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President Vladimir Putin answers journalists’ questions on the current situation in Ukraine at the Novo-Ogaryovo presidential residence outside Moscow on Tuesday, March 4, 2014. (Alexei Nikolsky/AP)
President Vladimir Putin answers journalists’ questions on the current situation in Ukraine at the Novo-Ogaryovo presidential residence outside Moscow on Tuesday, March 4, 2014. (Alexei Nikolsky/AP)

At midday: Markets rebound as Ukraine fears recede Add to ...

The Toronto stock market registered a strong advance Tuesday as worries of an escalation in the Russian-Ukraine standoff lessened.

The S&P/TSX composite index gained 74.13 points to 14,286.87, led by base metal stocks.

The Canadian dollar gave up early gains to move down 0.21 of a cent to 90.01 cents (U.S.) a day before the Bank of Canada’s interest rate announcement.

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U.S. indexes were sharply higher in the wake of major losses Monday after Russian troops invaded the Crimean peninsula over the weekend, where Russia has major military installations and much of the population is Russian speaking. Although tensions are still high, they were ratcheted down somewhat after Russian president Vladimir Putin ordered tens of thousands of Russian troops participating in military exercises near Ukraine’s border to return to their bases.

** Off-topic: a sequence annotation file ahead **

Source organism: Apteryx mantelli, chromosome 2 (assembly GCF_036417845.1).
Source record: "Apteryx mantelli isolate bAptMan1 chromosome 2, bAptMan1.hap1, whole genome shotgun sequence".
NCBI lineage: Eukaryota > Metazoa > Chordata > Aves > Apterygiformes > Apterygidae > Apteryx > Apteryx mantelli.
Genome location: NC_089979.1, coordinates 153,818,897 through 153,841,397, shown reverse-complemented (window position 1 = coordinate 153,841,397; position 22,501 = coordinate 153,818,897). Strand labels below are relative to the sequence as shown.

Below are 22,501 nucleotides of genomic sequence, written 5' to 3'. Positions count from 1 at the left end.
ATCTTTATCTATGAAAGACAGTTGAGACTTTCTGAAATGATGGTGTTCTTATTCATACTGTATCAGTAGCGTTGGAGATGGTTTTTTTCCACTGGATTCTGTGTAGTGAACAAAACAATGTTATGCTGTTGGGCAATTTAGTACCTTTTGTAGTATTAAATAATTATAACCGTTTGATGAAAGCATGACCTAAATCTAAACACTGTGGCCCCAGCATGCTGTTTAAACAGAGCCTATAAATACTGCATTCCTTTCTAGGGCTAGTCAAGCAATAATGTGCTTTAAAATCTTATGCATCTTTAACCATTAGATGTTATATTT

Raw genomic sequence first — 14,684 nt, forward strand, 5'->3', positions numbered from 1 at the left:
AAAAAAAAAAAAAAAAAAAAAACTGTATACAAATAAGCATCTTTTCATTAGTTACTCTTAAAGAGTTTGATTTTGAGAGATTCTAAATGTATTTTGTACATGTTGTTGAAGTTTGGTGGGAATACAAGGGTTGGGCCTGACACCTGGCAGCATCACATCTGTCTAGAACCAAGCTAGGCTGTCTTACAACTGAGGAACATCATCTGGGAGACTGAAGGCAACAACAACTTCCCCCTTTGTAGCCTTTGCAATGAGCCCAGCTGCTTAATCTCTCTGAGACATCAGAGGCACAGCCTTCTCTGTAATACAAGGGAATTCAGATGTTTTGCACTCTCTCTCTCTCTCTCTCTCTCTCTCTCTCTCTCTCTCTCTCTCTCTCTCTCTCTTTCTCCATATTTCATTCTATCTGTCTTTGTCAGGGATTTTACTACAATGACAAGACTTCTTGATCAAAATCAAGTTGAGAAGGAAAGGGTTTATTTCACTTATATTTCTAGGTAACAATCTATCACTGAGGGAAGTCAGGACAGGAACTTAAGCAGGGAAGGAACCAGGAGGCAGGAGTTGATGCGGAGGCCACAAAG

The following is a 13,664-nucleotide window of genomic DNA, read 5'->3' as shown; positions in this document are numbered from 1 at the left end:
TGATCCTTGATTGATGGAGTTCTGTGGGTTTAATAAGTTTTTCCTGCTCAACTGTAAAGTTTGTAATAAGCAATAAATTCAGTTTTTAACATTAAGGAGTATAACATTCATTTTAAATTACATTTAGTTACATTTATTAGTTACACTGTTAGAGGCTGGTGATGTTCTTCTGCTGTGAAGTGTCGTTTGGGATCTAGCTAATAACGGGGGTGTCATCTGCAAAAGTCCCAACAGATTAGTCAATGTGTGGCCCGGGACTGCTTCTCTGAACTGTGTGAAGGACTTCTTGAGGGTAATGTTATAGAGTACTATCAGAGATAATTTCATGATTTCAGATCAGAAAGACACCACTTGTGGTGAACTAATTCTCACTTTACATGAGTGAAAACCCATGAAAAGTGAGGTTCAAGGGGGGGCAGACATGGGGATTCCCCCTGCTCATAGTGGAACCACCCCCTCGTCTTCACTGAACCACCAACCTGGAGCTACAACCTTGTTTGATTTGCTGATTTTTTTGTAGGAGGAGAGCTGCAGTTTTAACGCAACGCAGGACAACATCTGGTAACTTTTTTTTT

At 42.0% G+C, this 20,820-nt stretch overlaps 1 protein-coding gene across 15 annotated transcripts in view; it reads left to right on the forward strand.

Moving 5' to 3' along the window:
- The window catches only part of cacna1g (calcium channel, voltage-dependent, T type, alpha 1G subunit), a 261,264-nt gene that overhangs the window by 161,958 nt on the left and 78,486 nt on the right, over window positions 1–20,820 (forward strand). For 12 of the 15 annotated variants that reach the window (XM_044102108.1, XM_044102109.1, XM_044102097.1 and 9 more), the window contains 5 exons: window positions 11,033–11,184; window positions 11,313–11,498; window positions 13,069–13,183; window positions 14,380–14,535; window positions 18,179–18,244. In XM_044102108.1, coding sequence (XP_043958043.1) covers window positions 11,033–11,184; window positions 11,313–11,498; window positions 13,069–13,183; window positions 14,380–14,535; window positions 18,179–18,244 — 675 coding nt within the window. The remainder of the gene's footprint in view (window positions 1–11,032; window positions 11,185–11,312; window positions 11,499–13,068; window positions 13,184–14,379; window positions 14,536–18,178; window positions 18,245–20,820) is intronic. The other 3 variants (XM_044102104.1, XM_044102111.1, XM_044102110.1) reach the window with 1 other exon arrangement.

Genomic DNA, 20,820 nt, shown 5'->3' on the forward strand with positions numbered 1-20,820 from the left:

The Dow Jones industrials jumped 199.18 points to 16,367.21, the Nasdaq gained 72.96 points to 4,350.26 and the S&P 500 index ran up 24.5 points to 1,870.23.

Putin has said that he hopes that Russia won’t need to use force in eastern Ukraine. The Kremlin, which does not recognize the new Ukrainian leadership, insists it made the move into Crimea in order to protect Russian installations in Ukraine and its citizens living there.

Analysts warn that the situation in Eastern Europe still remains highly volatile for global markets.

“Note that this withdrawal of troops refers to exercises that... the Russian authorities had always maintained were ‘unrelated’ to Ukraine,” said Adam Cole, head of G10 FX Strategy at RBC Capital Markets.

“It does not appear to have any bearing on Russian troops inside Crimea. As such, markets will remain sensitive to Ukraine-related headlines and further bouts of risk aversion are likely.”

Meanwhile, Scotiabank reported $1.71-billion of quarterly net income, up 6.5 per cent from a year earlier. Ex-items, earnings came in at $1.34 a share, which met estimates. The bank is raising its dividend three per cent to 64 cents a share and its shares gained 14 cents to $63.17.

“If you look to see where the earnings came from, a lot of it was domestic,” said Allan Small, a senior adviser at Holliswealth, observing that Scotiabank has had the most exposure to emerging markets of the big banks.

“And right now, the emerging markets are struggling. They had a great run for a long time and now everyone is kind of stepping back.”

RadioShack plans to close up to 1,100 of its U.S. stores as the electronics retailer reported a quarterly loss of $191.4-million, or $1.90 per share, compared with a loss of $63.3-million a year earlier. Excluding items, the electronics retailer lost $1.29 per share against the 16 cents that analysts expected and its shares plunged 14.7 per cent in New York.

The base metals segment led advancers, up 2.15 per cent while May copper clawed back Monday’s two-cent loss and then some, up four cents to $3.21 (U.S.) a pound.

Oil and gold gave back a good-sized chunk of the gains racked up on Monday with the April crude contract in New York down $1.63 to $103.29 a barrel and the energy sector rose 0.1 per cent.

The gold sector was slightly in the red while April bullion faded $12.60 to $1,337.70 an ounce.

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